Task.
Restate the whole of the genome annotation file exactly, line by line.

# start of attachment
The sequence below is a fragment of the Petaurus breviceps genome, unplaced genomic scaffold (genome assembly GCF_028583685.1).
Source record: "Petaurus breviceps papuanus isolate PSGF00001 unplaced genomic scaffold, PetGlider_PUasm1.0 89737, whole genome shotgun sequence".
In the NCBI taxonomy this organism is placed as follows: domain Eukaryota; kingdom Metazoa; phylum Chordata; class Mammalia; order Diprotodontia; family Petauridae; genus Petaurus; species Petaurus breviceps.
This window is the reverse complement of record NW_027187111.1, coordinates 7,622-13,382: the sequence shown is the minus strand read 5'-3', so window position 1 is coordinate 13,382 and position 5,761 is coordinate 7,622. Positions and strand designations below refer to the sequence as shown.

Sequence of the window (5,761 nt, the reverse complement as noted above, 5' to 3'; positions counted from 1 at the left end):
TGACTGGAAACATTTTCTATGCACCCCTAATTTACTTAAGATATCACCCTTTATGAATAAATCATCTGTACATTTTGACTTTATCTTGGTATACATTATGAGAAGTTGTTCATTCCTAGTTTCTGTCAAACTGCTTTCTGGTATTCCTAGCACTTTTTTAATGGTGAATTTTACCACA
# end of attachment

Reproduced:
The sequence below is a fragment of the Petaurus breviceps genome, unplaced genomic scaffold (genome assembly GCF_028583685.1).
Source record: "Petaurus breviceps papuanus isolate PSGF00001 unplaced genomic scaffold, PetGlider_PUasm1.0 89737, whole genome shotgun sequence".
In the NCBI taxonomy this organism is placed as follows: domain Eukaryota; kingdom Metazoa; phylum Chordata; class Mammalia; order Diprotodontia; family Petauridae; genus Petaurus; species Petaurus breviceps.
This window is the reverse complement of record NW_027187111.1, coordinates 7,622-13,382: the sequence shown is the minus strand read 5'-3', so window position 1 is coordinate 13,382 and position 5,761 is coordinate 7,622. Positions and strand designations below refer to the sequence as shown.

Sequence of the window (5,761 nt, the reverse complement as noted above, 5' to 3'; positions counted from 1 at the left end):
TGACTGGAAACATTTTCTATGCACCCCTAATTTACTTAAGATATCACCCTTTATGAATAAATCATCTGTACATTTTGACTTTATCTTGGTATACATTATGAGAAGTTGTTCATTCCTAGTTTCTGTCAAACTGCTTTCTGGTATTCCTAGCACTTTTTTAATGGTGAATTTTACCACA